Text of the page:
And of course the mechanics of their day-to-day lives were equally inconsistent with consensus reality. For five years they all wore the same clothes, even sleeping in them. Yet in the last tape they appear as fresh as in the first. Some students have wondered whether the failure of the islanders to reproduce suggests that their state was other than what it appeared; others speculate that the ever-resourceful Professor simply manufactured crude contraceptives from banana skins and coconut shells. These hypotheses overlook the psychotic and homo-erotic nature of life on the island. Two men paired up; two women paired up; Howell and his wife hopelessly out of it; the Professor alone in his hut and the monkeys visibly nervous. Now we know that there was a reason life on the Island didn't follow the ordinary rules: The "rules" were imposed from Outside.
The Area 51 Photographs
The last tape from the Minnow appeared in 1970. For nearly thirty years, the fate of the castaways crept towards myth, eventually to be left to late-night AM call-in hosts. But less than a year ago, the Minnow company screamed from its watery grave. The first evidence, like the last, came from the Web. Alert students of the paranormal were shocked when anatomically correct pictures of Ginger and Mary Anne were found on the global computer network, posted by unknown hands (http://www.degenerate.deadstars.com) Some, of course, raised questions of authenticity— for example, other entries on that site suggested that Gabrielle Sabatini is a natural blonde. Nevertheless, the context of the pictures— including palm trees in the background— provided overwhelming proof of their genuineness.
The most horrific evidence of the Minnow's fate was soon in coming. After a spate of physiology-text postings of the girls, a UFO site— http://www.nutcase.ravings/~hospital.alt— displayed a treasure trove that the Webmaster had lifted from one of the eighty-four flying saucers mothballed for reverse-engineering at Area 51. We all, of course, are familiar with the alien autopsy photographs that slipped through the government's strangle-hold at Roswell. We have all seen the military doctors working over the pathetic little alien corpses. Those who have bothered to think about it have forgiven our Government— how, after all, can they have failed to slice open the first aliens to have fallen into their hands? So too should we forgive the aliens who got hold of the Minnow. In the last photograph we see a shrieking Skipper held back by four black-eyed grey beings as a fifth cracks open Gilligan's ribcage with a surgical shears. We hope Gilligan was dead when it happened. We see his face and know he was not. The truth, now, is clear:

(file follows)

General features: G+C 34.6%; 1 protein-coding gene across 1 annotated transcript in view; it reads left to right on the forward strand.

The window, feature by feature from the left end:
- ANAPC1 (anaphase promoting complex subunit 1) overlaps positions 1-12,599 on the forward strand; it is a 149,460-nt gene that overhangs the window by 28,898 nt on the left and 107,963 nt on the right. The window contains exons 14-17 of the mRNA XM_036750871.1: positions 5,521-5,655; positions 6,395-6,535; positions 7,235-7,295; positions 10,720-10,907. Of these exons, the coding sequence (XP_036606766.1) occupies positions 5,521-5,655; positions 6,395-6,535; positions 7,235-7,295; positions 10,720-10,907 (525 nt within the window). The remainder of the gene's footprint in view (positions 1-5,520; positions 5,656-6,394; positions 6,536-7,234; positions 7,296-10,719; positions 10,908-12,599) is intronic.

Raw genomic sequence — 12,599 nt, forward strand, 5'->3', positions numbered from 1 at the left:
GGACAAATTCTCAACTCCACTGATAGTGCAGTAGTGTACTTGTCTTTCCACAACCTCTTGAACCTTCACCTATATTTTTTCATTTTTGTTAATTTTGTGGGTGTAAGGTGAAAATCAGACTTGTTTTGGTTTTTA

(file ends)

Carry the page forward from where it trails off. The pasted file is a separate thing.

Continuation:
The Minnow was seized in no-man's-land— the Bermuda Triangle. The Alien Greys dropped the stunned survivors in the Pleidean equivalent of a cageless zoo, observing their habits by "day" and each "night" supplying them with laundered clothes and food to find when they awoke. Finally, when their specimens reached the end of their allotted span, they were vivisected by twelve-fingered exobiologists. Rest in Peace, Minnow. We hope it was quick for the Skipper.